As implied by the title these do not require the X Window System to operate your camera and capture images.
Streamer is a versatile program that allows a capture from a webcam or video device using only the command line. It may be offered in your Linux distribution's Xawtv package, or may need to be fetched separately as in Debian. You can find it and more information at Gerd Knorr's Xawtv homepage.
To take a standard JPEG picture from the command line where the camera is accessed through /dev/video0:
$ streamer -c /dev/video0 -b 16 -o outfile.jpeg
...where -b is the number of colors (in bpp, whether 15, 16, 24 or 32) and -o is the output filename that will be dropped into the current directory (specify -o /path/outfile.jpg to place it elsewhere). If you are going to capture multiple images be sure to append the output file name with zeros, as streamer can name the capture files in sequence, i.e., -o outfile000.jpeg becomes outfile001.jpeg, outfile002.jpeg, and so on.
To make an .avi file:
$ streamer -q -c /dev/video0 -f rgb24 -r 3 -t 00:30:00 -o /home/jhs/outfile.avi
...where -q is for 'quiet' execution (no message output), -f is 'format' (rgb24 is TrueColor avi), -r is the frames per second and -t is the time of recording (30 minutes). Streamer can capture raw and Quicktime™ (non-Sorensen) formats and can capture audio as well. See streamer --help for more information.
CamE is a command-line program that works in daemon mode to capture frames from your v4l device for archive or upload (to a webserver, for example) via ftp or scp. You can overlay other graphics, timestamp the frames, or add other dynamic text all by altering the appropriate line in the configuration file. See the camE homepage for more information.
Motion is a brilliant program that is able to monitor the video signal from one or several webcams. It can record periodic snapshots, and when motion is detected, record an mpeg and/or perform another action such as sending an email or executing a command. It can track and graphically mark the motion it detects, feed files via an http server to your website, stream them to another application and more. The number of command line options may be intimidating; there is however, a Wiki available online that outlines the various command and configuration file options nicely. The motion homepage can be found here.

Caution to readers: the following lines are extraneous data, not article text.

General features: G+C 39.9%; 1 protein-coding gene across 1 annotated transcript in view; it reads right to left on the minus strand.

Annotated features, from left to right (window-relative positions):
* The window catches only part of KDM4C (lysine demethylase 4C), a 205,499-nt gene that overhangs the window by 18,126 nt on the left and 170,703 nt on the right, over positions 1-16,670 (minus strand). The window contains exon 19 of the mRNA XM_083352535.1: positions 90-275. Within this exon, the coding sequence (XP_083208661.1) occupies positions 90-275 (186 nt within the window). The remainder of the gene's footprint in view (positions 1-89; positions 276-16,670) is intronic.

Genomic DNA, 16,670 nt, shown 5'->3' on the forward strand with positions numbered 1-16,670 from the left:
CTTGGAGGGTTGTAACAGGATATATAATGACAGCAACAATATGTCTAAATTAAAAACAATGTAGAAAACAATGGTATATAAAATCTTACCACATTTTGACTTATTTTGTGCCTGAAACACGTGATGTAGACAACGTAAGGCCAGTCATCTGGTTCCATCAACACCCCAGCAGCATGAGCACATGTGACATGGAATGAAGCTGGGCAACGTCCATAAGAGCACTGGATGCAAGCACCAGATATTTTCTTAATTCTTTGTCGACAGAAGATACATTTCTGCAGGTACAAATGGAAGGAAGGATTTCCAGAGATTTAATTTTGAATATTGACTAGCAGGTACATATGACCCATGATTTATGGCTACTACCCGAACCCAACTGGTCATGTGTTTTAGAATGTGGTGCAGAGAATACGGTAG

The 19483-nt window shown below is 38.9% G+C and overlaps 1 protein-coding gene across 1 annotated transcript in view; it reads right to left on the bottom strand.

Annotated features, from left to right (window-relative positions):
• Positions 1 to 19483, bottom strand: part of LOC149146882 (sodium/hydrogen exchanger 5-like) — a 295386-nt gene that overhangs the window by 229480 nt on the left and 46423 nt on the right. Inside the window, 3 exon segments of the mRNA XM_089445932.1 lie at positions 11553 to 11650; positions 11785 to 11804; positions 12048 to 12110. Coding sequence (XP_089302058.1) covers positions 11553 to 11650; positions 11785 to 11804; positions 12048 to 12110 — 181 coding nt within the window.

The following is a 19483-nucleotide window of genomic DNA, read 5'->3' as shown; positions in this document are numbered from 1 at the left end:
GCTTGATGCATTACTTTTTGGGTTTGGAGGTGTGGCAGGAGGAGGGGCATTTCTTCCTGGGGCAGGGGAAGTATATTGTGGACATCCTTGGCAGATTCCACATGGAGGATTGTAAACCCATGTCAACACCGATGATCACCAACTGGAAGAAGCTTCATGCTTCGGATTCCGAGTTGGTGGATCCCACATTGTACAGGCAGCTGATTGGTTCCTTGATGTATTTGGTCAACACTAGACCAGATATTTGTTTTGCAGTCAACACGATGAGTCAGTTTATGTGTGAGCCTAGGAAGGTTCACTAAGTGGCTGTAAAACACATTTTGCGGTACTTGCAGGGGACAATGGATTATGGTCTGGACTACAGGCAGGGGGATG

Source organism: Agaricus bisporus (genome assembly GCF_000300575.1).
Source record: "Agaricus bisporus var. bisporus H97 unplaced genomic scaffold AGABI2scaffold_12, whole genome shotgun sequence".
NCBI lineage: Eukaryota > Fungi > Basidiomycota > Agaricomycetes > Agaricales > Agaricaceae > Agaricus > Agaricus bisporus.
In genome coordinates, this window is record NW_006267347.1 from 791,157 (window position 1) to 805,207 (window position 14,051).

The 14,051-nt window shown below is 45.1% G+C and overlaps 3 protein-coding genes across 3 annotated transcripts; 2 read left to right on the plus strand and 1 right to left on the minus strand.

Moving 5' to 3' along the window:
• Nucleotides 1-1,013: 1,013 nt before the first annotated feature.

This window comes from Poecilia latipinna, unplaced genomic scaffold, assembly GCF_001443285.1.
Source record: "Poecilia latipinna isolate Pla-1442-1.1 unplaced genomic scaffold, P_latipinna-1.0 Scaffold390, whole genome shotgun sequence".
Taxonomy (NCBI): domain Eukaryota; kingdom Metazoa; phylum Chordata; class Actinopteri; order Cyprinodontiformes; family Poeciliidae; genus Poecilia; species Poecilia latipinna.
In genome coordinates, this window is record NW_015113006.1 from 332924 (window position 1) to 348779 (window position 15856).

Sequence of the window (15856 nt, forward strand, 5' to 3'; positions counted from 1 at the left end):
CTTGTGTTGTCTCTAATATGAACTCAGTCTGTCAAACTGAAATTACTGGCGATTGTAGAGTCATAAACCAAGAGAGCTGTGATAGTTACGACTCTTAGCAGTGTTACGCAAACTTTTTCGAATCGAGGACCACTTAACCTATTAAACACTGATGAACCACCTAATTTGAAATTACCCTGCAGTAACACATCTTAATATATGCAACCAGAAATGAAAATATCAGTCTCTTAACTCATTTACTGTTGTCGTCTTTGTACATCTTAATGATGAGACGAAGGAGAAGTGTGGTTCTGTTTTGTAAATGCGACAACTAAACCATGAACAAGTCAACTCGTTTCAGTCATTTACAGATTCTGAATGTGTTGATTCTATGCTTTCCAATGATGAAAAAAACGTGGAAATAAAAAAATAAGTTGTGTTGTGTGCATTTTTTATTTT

Webcam is an automated command line tool for operating a webcam that is also available from the Xawtv homepage. It is excellent for automated operation such as from a cron job, as it requires no command line options, only a previously edited configuration file (usually ~/.webcamrc). It is similar to camE above in that one can captures images and upload them to a Web-Server via ftp or ssh.
SANE, or Scanner Access Now Easy, supports access of v4l devices including webcams in later versions. If you are familiar with using a photographic scanner device in Linux, you may be interested in using SANE for image capture, especially since a few devices double as both scanners and digital cameras. See the relevant sections of the Scanner-HOWTO here.
Xawtv is an X-based program for accessing video devices in Linux including TV tuning devices and webcams. The home page is at http://bytesex.org/xawtv.
When you first try out your webcam, and you think things are configured right, use the -hwscan option:
$ xawtv -hwscan This is xawtv-3.72, running on Linux/i686 (2.4.21) looking for available devices /dev/v4l/video0: OK [ -device /dev/v4l/video0 ] type : v4l name : BT878(Hauppauge (bt878)) flags: overlay capture tuner /dev/v4l/video1: OK [ -device /dev/v4l/video1 ] type : v4l name : IBM USB Camera flags: capture
...so now you can see the available devices (your output may differ substantially). Try opening an xterm and running xawtv, grabbing from your webcam video device:
$ xawtv -c /dev/video1 This is xawtv-3.72, running on Linux/i686 (2.4.21)
...and (hopefully) your camera will begin capturing to a window on your desktop. You may see some error messages in your xterm if things don't work that can be helpful to diagnose configuration problems. If you aren't interested in all that, and things work for you, launch from your window manager's menu next time. You can read about more xawtv options with man xawtv.
Gqcam is a graphical GTK+-based application originally written to access Connectix QuickCams but now supports nearly all Video4Linux compatible webcam devices. It has an intuitive interface that makes viewing, taking snapshots, and configuring webcam settings blissfully easy. It is highly recommended for those who only want to take a picture here and there without editing a configuration file or using the command line.
Camorama is a graphical GTK+2.0-based application very similar to gqcam written for the Gnome2 desktop. The home page is here.
GnomeMeeting is a VOIP/IP-Telephony application for the Gnome2 desktop that also supports videoconferencing with a webcam. The homepage can be found at gnomemeeting.org.